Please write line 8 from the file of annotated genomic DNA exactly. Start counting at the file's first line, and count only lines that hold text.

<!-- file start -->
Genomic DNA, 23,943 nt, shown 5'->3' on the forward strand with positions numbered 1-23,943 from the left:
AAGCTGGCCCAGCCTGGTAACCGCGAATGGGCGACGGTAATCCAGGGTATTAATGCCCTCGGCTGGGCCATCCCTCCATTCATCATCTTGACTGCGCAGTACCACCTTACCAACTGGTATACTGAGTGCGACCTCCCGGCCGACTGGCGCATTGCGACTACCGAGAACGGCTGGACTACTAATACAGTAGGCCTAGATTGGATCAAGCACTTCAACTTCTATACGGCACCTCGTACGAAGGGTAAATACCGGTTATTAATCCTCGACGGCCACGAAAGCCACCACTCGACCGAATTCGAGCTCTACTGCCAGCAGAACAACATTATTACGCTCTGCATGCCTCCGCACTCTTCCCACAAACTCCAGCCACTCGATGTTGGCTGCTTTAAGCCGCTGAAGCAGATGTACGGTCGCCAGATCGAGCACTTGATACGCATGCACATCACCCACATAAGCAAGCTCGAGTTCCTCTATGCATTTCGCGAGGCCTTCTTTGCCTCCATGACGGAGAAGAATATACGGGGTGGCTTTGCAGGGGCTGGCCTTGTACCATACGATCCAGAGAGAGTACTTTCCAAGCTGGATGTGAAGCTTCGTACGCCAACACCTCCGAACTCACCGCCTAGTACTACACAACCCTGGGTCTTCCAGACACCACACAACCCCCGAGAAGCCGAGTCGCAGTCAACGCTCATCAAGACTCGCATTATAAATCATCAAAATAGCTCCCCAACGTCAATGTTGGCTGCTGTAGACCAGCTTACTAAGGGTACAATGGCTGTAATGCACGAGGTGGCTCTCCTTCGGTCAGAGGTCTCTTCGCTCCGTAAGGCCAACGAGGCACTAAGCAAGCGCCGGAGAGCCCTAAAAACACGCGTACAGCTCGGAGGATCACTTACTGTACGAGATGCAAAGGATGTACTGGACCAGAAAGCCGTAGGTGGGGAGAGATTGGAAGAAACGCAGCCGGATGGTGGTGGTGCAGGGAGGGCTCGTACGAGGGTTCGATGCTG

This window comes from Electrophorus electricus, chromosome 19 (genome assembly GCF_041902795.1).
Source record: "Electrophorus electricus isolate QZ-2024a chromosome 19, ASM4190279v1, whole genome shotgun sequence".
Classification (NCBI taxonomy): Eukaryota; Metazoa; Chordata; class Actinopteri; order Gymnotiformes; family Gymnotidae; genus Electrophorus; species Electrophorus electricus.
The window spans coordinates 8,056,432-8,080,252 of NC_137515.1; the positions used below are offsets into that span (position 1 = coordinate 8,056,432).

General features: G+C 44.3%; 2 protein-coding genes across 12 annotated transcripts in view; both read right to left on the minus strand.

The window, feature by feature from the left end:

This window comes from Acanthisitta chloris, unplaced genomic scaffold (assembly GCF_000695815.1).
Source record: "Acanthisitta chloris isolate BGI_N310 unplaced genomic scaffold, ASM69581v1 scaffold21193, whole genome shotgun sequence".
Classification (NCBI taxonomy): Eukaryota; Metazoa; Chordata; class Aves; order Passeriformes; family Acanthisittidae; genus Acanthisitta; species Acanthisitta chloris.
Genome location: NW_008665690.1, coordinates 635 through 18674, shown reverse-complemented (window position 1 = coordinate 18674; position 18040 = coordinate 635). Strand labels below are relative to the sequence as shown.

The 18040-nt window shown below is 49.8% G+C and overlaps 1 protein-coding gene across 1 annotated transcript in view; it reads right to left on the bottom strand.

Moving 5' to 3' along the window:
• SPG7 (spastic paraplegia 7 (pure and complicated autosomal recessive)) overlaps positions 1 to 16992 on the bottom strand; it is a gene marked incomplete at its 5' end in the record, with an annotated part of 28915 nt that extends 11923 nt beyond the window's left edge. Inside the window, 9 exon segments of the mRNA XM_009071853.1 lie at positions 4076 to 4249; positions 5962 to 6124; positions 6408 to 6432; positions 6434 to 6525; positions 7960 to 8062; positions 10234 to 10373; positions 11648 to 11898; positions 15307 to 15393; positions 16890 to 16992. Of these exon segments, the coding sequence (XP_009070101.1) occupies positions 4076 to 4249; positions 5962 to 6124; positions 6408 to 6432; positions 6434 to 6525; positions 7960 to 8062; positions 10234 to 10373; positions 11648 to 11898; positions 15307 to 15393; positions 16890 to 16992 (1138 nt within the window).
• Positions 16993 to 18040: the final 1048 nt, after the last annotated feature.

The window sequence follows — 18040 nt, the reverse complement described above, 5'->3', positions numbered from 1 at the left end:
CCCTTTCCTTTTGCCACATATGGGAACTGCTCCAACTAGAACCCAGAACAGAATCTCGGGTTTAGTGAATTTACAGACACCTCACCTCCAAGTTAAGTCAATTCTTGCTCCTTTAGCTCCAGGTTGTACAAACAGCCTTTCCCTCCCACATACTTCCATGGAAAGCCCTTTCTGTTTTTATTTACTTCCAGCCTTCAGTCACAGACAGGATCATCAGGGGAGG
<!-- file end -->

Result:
The window, feature by feature from the left end: